Environment, WASH, and Health
DIG applies an integrated approach to supporting a clean environment; promoting good water, sanitation, and hygiene (WASH) services and practices; and improving the health of poor communities around the world. To promote a clean environment for the poor living in urban and peri-urban communities, DIG’s focus is on basic service delivery, solid waste management, reducing plastics in the environment, and WASH.
WASH is a critical component. DIG works with communities, WASH utilities, small service providers, and governments (municipal, county, and national) to improve WASH at all levels. This includes WASH service delivery, capacity building of utilities and other WASH service providers, stakeholder engagement in decision-making to ensure the longevity of WASH investments, and promoting gender mainstreaming in the WASH sector.
By focusing on some of the pillars of good health – clean water, reliable sanitation, and solid waste / ocean plastics management – we can improve the health status of entire communities. Our innovative programming helps poor families and communities around the world to live more healthy, vibrant lives.
Areas Of Expertise
Improving Water and Sanitation in Informal Settlements
Since 2007, the Development Innovations Group (DIG) has expanded and improved access to clean water,…
Solid Waste / Ocean Plastics Management
DIG improves municipal solid waste management (SWM) systems by identifying weaknesses and gaps, and building…
Capacity Building and Business Planning of Utilities and Small Service Providers
Since 2007, DIG has played a pivotal role in building the capacity of utilities and…
Innovative WASH Sector Financing
One of the key challenges facing all WASH service providers is financing for new infrastructure…
DIG’s approach to urban health is simple: by focusing on some of the pillars of…
Gender Mainstreaming in the WASH Sector
DIG promotes gender mainstreaming in the WASH sector by building the capacity of service providers…
Strategic Support for Water, Sanitation, and Hygiene Investments in Ethiopia
DIG conducted a rapid landscape analysis, facilitated a workshop, and identified key gaps and opportunities in the fecal sludge management value chain.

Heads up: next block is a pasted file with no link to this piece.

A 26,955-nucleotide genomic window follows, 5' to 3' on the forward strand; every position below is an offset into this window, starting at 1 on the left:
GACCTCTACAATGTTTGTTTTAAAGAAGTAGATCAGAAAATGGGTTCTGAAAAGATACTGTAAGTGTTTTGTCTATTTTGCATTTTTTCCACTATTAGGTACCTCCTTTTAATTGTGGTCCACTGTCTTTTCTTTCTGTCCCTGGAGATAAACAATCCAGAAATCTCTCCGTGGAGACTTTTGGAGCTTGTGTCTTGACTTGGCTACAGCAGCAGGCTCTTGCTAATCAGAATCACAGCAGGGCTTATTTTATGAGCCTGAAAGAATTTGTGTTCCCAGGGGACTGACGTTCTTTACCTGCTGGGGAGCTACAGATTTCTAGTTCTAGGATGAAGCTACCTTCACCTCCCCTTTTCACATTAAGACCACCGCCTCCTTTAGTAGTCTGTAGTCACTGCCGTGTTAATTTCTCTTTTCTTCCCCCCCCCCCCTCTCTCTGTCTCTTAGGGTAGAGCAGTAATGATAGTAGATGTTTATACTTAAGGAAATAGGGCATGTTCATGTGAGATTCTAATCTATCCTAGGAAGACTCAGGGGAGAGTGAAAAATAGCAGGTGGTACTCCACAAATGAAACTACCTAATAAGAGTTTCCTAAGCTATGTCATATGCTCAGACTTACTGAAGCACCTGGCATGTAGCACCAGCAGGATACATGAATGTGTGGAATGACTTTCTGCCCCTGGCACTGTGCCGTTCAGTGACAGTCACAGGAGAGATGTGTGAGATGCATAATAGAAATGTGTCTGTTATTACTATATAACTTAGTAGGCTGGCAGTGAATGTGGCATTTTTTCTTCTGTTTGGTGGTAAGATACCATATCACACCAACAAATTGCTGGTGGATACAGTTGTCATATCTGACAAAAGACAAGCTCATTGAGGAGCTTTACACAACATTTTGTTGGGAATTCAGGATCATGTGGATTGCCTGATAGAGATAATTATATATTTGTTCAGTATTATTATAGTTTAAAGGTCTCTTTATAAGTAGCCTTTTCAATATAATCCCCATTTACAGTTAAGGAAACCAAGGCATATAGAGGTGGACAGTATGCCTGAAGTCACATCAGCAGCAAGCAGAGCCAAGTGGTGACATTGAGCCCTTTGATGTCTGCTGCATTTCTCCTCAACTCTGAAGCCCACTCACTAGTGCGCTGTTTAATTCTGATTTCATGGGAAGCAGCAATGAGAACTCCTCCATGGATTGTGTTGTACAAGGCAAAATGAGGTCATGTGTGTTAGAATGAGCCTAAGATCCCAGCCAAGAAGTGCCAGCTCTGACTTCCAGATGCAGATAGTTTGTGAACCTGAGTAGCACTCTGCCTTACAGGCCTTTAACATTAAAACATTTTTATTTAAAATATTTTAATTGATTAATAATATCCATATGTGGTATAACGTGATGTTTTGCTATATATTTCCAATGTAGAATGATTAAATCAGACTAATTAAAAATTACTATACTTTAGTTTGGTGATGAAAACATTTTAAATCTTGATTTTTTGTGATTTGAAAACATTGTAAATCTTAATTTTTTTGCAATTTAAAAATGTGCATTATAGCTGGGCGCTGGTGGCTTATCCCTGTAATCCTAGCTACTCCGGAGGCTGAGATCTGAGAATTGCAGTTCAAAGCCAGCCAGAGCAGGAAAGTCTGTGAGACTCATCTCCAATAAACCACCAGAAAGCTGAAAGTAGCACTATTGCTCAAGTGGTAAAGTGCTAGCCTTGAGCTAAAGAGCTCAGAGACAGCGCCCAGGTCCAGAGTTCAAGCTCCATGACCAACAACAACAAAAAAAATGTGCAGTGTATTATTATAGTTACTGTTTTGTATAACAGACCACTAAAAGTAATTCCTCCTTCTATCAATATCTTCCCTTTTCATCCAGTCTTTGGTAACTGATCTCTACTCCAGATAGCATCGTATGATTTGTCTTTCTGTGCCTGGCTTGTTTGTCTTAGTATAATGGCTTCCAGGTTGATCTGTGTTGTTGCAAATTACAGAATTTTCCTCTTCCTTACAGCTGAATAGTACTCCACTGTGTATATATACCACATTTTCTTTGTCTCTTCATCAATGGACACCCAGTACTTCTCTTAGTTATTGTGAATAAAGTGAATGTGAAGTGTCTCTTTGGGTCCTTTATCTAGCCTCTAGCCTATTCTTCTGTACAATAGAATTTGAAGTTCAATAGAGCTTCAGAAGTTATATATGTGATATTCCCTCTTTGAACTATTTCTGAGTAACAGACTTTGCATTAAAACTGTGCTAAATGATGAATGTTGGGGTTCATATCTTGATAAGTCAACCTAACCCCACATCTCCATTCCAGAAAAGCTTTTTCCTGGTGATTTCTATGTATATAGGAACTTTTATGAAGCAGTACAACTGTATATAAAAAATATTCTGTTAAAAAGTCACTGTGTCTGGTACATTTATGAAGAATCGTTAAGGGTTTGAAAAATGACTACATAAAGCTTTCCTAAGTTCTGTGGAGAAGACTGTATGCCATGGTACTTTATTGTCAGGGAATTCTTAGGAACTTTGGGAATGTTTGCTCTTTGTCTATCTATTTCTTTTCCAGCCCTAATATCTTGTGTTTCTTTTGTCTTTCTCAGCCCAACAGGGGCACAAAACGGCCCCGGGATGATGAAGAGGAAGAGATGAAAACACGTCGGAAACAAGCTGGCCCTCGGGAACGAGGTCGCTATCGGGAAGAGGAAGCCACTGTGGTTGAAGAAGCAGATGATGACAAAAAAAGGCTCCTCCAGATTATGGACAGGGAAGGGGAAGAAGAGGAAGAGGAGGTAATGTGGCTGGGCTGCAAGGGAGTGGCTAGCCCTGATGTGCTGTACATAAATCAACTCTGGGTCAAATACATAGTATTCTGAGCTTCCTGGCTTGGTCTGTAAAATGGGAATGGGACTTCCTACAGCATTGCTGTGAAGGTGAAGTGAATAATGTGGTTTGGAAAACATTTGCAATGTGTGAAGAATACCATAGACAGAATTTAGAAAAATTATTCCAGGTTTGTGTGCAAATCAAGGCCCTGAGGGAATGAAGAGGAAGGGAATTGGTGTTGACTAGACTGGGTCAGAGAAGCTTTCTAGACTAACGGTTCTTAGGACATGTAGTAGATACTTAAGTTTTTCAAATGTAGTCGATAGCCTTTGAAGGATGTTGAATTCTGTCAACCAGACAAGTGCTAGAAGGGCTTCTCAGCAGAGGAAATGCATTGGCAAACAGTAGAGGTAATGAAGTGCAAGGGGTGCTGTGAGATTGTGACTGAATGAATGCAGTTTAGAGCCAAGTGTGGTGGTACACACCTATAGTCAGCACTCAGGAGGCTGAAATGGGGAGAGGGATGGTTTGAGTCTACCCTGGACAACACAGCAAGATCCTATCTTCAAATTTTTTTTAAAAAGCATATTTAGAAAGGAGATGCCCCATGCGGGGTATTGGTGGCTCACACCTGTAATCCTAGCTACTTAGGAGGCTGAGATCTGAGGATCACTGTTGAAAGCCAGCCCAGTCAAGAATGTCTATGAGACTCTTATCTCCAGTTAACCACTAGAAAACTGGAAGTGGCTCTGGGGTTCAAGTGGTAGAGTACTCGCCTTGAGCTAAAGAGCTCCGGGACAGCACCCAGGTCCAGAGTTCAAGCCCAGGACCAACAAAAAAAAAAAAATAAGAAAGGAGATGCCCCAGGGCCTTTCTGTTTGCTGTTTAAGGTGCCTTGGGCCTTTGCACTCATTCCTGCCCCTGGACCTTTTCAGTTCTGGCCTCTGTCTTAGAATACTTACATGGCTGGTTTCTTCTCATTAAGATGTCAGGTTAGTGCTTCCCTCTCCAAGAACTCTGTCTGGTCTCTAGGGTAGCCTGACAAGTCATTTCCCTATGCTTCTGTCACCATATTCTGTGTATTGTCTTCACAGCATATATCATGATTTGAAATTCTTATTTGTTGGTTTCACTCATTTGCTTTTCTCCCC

Liberia Municipal Water Project (LMWP)
DIG contributed to LMWP by conducting a comprehensive socioeconomic market assessment in the project cities, which included designing and overseeing the survey and analyzing the results to inform the design of the water system.
Market Assessment of Fecal Sludge Providers in Douala, Cameroon
DIG assessed the fecal sludge management market by examining the demand for services among the poor and their ability to pay, as well as the availability and quality of the services offered.
Liberia Collaborative Support for Health Systems Strengthening
Under USAID’s Collaborative Support for Health (CSH) Systems Strengthening program in Liberia, DIG provided direct support to Liberia’s Ministry of Public Works (MPW) to strengthen the Ministry’s capacity to manage water supply infrastructure improvements and deliver technical assistance to help achieve the goal of USAID’s CSH Program: improve the health status of Liberians.
Urbis – Urban Capacity Learning Laboratory
The focus of the Urbis program included slum improvement, provision of basic services (water and sanitation), land tenure regularization, and financing for the urban poor, with advocacy as a cross-cutting theme.
Kenya Integrated Water, Sanitation, and Hygiene Project (KIWASH)
The USAID-funded Kenya Integrated Water, Sanitation, and Hygiene (KIWASH) Project aimed to enhance the lives of more than 1 million Kenyans through access to improved sustainable water, sanitation and hygiene (WASH) services. The KIWASH Project promoted the scale-up of market-based WASH service delivery models. As a subcontractor to DAI, DIG assessed and strengthened the capacity of hundreds of small-scale, private water and sanitation providers (WSPs) to offer WASH services and products in nine focus counties. DIG led this work in close collaboration with the respective county governments. Ultimately, the KIWASH Project resulted in healthier and more prosperous communities throughout Kenya.